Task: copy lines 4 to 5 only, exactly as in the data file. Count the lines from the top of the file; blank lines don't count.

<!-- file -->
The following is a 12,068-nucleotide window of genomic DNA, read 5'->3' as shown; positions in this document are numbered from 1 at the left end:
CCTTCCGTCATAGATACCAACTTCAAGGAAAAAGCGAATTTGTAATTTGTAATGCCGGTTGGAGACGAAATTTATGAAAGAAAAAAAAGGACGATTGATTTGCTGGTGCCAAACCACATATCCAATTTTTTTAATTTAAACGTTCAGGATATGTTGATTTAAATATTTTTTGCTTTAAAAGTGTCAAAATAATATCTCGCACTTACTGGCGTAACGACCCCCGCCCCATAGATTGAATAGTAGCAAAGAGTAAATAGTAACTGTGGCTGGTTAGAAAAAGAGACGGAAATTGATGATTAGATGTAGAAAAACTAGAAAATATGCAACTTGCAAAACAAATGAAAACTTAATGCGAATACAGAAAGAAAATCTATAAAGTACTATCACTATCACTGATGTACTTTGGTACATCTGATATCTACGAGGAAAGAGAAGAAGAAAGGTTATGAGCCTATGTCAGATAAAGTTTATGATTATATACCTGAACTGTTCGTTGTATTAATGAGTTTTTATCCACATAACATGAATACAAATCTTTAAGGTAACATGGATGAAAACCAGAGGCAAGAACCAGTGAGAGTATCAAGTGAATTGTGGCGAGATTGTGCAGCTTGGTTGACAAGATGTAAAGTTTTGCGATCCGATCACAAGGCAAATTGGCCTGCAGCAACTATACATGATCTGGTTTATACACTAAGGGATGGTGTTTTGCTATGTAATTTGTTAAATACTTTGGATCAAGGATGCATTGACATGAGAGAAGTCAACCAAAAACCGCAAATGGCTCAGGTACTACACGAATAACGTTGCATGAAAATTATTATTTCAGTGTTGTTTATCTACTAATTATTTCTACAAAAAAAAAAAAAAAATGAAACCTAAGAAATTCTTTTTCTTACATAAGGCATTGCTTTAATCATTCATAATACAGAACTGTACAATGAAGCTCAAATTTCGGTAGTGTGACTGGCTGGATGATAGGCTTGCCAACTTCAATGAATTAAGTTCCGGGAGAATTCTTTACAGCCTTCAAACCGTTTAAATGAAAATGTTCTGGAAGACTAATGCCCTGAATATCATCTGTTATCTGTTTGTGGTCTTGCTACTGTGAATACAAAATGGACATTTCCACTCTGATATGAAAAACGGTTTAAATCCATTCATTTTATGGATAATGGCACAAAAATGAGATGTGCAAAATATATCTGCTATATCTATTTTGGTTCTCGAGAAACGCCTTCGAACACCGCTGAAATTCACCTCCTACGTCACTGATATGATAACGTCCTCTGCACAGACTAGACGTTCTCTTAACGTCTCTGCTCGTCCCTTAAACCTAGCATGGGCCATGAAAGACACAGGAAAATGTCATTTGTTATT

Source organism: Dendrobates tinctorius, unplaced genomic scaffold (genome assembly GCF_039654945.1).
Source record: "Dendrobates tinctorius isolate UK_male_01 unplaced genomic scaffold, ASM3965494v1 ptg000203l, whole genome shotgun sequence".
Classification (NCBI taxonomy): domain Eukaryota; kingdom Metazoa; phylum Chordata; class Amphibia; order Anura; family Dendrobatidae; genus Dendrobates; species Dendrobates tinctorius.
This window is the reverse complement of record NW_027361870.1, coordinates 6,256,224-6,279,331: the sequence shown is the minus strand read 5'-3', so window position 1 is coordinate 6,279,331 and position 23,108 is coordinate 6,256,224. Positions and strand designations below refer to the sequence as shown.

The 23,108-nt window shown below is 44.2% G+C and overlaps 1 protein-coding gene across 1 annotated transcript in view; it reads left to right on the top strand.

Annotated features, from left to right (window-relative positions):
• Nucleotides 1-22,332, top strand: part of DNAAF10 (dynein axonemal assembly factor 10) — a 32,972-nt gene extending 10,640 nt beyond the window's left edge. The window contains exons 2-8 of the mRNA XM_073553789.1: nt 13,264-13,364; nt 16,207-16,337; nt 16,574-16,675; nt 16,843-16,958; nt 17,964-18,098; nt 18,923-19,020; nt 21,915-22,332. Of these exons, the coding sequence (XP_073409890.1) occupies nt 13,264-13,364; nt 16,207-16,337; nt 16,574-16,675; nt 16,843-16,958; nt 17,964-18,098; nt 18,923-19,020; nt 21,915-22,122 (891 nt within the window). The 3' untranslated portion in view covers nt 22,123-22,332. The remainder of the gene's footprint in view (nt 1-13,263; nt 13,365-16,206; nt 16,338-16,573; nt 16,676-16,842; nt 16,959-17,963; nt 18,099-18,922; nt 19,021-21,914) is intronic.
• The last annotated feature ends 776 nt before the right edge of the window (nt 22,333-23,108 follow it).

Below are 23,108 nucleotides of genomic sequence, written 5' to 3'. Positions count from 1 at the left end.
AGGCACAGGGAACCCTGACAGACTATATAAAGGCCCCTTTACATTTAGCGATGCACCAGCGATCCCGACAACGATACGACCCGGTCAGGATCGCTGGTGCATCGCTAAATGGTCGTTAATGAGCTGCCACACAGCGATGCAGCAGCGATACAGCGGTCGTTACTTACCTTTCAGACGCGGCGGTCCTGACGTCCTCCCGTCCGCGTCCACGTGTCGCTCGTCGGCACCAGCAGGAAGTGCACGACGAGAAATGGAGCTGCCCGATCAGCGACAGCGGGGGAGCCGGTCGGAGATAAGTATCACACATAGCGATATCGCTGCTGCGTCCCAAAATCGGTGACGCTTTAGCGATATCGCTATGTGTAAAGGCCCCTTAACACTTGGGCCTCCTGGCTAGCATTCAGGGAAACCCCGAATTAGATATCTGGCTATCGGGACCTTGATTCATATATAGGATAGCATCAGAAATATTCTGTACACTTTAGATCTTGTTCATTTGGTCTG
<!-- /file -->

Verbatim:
Source record: "Dendrobates tinctorius isolate UK_male_01 unplaced genomic scaffold, ASM3965494v1 ptg000203l, whole genome shotgun sequence".
Classification (NCBI taxonomy): domain Eukaryota; kingdom Metazoa; phylum Chordata; class Amphibia; order Anura; family Dendrobatidae; genus Dendrobates; species Dendrobates tinctorius.